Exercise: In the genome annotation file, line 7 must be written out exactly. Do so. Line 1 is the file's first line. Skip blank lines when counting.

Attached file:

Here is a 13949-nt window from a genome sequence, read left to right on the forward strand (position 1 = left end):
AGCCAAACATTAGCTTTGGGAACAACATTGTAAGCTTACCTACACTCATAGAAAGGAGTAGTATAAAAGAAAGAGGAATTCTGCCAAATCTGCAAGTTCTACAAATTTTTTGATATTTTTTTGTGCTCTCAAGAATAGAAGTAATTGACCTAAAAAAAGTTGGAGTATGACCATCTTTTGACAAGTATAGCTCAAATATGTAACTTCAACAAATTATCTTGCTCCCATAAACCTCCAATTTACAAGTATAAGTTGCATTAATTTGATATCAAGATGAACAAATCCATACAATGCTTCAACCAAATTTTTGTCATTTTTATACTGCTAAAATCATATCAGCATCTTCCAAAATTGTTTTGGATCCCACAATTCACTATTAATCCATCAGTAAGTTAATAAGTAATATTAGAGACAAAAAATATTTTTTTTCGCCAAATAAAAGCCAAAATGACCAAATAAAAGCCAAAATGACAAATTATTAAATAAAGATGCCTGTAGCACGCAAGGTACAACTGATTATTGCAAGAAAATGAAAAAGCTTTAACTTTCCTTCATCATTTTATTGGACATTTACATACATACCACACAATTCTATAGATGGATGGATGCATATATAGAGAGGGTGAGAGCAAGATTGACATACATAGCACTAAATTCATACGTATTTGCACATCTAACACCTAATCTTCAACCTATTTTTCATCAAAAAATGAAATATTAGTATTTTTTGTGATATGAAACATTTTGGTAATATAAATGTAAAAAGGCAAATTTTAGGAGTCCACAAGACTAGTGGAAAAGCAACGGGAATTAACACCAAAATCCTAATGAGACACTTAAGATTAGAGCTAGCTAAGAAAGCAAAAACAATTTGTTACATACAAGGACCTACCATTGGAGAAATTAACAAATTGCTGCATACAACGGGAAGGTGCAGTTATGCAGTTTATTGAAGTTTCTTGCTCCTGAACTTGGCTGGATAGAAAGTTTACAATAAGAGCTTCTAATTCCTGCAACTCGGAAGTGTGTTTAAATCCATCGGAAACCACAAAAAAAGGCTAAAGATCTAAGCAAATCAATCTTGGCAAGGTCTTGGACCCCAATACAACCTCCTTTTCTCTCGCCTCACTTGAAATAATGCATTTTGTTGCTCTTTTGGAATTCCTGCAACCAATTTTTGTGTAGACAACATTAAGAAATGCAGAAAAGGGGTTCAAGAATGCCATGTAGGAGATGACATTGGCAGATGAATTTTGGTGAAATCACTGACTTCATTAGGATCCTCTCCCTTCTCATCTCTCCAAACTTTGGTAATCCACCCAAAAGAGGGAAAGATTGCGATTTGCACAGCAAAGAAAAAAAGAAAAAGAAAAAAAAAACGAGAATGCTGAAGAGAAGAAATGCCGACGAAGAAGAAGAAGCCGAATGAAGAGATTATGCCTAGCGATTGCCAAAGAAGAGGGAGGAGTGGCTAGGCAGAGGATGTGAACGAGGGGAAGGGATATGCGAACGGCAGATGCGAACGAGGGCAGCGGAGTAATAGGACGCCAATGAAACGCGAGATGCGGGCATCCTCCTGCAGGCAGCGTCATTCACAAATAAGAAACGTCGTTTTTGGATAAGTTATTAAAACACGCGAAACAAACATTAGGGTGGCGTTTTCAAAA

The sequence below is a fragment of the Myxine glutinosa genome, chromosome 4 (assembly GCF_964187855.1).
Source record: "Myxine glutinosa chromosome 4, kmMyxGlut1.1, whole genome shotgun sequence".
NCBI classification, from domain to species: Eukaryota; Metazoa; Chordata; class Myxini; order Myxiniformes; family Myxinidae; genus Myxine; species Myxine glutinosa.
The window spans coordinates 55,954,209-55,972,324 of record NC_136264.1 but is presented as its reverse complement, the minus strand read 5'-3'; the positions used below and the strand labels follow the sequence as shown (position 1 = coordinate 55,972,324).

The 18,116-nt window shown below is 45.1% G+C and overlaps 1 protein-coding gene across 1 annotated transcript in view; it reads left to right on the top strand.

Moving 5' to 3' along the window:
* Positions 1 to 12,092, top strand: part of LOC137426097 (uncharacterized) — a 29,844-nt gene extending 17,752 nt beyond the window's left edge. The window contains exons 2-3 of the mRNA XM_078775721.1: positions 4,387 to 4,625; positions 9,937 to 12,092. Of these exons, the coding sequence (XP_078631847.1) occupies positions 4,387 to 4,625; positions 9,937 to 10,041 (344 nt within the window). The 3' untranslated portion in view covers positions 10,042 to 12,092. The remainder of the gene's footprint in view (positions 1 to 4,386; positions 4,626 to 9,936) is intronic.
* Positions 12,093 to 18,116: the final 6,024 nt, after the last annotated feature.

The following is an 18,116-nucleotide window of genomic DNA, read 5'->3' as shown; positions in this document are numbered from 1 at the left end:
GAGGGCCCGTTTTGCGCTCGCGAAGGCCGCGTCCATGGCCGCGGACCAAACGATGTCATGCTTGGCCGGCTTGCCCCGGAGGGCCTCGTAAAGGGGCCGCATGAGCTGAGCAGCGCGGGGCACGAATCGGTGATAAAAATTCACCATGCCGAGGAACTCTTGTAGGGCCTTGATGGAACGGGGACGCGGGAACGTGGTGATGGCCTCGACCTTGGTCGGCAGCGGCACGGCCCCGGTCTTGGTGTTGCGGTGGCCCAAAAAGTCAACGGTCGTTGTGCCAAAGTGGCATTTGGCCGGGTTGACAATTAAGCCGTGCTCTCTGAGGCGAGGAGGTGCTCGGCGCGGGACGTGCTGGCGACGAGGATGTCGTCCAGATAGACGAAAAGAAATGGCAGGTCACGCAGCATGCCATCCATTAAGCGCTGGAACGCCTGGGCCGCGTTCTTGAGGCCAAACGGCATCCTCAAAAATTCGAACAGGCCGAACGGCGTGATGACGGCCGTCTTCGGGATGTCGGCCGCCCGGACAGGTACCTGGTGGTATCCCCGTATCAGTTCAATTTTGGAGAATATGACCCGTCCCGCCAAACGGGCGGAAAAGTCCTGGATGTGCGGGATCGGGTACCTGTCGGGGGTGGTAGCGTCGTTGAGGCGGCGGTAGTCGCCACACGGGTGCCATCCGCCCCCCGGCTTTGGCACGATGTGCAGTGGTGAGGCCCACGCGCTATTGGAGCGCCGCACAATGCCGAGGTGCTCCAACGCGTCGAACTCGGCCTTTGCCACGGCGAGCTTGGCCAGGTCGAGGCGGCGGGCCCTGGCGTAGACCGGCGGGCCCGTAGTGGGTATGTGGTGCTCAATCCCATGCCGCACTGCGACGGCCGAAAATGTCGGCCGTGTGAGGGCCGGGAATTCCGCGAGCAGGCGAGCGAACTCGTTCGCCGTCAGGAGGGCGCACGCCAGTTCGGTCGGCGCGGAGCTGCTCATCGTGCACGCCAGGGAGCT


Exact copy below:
The 18,116-nt window shown below is 45.1% G+C and overlaps 1 protein-coding gene across 1 annotated transcript in view; it reads left to right on the top strand.